Away at Norwich a week later there occurred the famous incident of the pigeon, which Jimmy Hunter apparently tripped over just as he was about to shoot. In October Argyle drew 0-0 at home to Manchester City, after an outstanding goalkeeping display by the future England International Frank Swift, who received a standing ovation from the crowd. Tresadern continued to tinker with the forward line, and in the thirteen matches before 12th November he had played four inside-rights, five outside-lefts and seven inside-lefts. Pleas were made for Sammy Black's return, including one from a parson in Leeds. However, Argyle had managed to remain unbeaten at home, until a 1-0 defeat by Bury on November 19th.

Argyle secured a surprising 4-3 away win at Luton in January, after Boxing Day and New Year's Eve defeats at home to Coventry and away to West Brom, and a 0-3 defeat by Sunderland in the FA Cup. Argyle's hero at Kenilworth Road was Fred Mitcheson, who scored a hat-trick in the first 11 minutes of the second half. The ground was a mud bath and Luton played into the visitors' hands by trying to play close football. Argyle, on the other hand, were much more direct.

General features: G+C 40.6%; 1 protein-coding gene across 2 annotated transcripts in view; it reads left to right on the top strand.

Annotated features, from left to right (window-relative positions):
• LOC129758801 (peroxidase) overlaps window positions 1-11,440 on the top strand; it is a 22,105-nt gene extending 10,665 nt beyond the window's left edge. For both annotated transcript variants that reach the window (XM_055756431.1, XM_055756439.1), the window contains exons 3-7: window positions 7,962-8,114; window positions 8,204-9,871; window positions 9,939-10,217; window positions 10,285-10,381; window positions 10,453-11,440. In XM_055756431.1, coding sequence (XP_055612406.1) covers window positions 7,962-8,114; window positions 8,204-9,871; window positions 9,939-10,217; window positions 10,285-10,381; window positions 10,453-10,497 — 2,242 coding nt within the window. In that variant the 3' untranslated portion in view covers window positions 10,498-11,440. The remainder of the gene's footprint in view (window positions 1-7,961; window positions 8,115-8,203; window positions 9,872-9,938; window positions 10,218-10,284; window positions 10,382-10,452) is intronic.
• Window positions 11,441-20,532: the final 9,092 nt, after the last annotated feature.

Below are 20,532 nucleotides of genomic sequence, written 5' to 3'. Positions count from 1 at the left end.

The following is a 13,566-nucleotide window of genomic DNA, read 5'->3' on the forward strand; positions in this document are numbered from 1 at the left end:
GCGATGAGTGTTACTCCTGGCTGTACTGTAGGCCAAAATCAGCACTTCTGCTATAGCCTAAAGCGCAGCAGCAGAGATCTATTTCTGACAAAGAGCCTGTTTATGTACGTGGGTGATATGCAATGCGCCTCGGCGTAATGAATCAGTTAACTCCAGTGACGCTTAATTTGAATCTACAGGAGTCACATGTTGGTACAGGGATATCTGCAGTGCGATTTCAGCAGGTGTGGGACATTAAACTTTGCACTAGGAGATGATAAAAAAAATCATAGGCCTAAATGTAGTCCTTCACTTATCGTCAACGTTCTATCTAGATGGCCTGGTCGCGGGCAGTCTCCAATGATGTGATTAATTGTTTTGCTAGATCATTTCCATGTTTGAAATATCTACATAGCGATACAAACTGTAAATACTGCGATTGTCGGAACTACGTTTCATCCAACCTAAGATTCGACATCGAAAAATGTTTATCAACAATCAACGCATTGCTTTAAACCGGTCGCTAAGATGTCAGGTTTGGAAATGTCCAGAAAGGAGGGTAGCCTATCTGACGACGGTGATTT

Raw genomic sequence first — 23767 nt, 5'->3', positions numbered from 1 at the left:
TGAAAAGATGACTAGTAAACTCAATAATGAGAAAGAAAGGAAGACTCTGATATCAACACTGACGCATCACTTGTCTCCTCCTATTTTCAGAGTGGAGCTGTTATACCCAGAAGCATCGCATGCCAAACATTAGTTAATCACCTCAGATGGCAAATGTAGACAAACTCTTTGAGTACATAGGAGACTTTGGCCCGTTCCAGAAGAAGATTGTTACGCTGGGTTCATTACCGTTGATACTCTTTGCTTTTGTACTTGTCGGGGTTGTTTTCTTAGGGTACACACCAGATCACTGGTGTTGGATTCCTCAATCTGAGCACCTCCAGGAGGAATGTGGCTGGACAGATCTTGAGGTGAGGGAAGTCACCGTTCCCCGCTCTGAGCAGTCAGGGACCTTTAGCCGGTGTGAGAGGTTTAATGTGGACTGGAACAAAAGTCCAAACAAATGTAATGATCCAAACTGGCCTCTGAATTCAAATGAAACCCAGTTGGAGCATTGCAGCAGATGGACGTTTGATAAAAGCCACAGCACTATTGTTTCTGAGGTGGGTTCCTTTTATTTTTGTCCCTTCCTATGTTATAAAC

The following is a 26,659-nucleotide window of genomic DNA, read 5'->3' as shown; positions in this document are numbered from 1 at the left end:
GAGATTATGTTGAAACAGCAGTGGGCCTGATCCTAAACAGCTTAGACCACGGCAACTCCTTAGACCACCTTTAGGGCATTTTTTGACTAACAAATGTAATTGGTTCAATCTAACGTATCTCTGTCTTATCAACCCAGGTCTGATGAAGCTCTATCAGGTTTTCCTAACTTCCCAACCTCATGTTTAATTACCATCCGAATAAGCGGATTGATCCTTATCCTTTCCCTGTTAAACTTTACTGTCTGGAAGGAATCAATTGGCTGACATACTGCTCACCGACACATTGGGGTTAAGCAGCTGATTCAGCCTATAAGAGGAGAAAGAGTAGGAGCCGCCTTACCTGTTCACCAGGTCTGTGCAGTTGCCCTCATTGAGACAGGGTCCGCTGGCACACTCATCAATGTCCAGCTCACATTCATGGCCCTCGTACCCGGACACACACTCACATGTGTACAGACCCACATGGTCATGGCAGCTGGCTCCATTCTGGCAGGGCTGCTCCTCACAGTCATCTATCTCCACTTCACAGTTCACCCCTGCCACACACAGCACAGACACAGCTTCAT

Centre-forward Dave Thomas runs to meet a cross against Luton, with a few hardy souls on an open terrace looking on.

The bad weather continued and on the following Saturday, Argyle were home to Norwich. The game started despite the rain that had kept the crowd down to 6,942, and in wet and slippery conditions, Argyle went into a one goal lead on 14 minutes when Archer took a free kick that struck the underside of the bar before the back of the net. Then the weather got worse. Much of the midfield area was barren of grass and, therefore, a sea of mud. No one could see the lines and water was splashing everywhere – much to the amusement of the crowd. When the game was finally abandoned at half-time there was no real surprise. Indeed the announcement was followed by another downpour. This was the first abandoned game at Home Park that anyone could remember and ruled out the first home goal scored by Argyle for nearly two months. Happily, when the game was replayed in the final week of the season, Argyle won by the same score.